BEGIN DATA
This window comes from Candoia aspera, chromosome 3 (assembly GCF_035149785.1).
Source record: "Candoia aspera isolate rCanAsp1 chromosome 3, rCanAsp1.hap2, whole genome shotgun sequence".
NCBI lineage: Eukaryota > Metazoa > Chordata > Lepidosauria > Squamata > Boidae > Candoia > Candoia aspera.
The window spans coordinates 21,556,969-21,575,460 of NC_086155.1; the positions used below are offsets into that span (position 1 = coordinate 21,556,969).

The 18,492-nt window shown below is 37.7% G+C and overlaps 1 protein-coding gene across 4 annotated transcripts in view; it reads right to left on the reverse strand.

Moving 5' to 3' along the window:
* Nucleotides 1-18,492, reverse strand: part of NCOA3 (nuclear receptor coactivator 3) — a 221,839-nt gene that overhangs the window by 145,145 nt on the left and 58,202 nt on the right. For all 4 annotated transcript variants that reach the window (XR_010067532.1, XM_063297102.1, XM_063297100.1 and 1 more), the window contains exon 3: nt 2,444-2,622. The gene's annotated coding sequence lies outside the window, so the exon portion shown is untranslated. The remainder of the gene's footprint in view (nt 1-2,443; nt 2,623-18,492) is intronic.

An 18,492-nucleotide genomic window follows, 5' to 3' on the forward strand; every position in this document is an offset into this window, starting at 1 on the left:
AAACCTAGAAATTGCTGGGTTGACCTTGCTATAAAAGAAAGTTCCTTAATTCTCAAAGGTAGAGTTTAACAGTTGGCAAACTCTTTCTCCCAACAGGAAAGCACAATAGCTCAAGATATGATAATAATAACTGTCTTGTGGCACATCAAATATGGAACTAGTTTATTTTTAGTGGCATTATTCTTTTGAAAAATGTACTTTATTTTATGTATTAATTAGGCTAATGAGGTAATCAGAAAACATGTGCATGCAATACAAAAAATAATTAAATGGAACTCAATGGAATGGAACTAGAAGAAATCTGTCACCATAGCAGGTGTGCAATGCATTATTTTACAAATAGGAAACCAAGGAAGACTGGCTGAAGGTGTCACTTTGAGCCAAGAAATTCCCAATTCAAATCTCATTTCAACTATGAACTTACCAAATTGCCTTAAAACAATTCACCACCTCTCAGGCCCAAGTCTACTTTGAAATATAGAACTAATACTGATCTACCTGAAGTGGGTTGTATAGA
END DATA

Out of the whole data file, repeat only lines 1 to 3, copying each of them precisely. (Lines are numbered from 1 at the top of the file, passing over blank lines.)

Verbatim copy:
This window comes from Candoia aspera, chromosome 3 (assembly GCF_035149785.1).
Source record: "Candoia aspera isolate rCanAsp1 chromosome 3, rCanAsp1.hap2, whole genome shotgun sequence".
NCBI lineage: Eukaryota > Metazoa > Chordata > Lepidosauria > Squamata > Boidae > Candoia > Candoia aspera.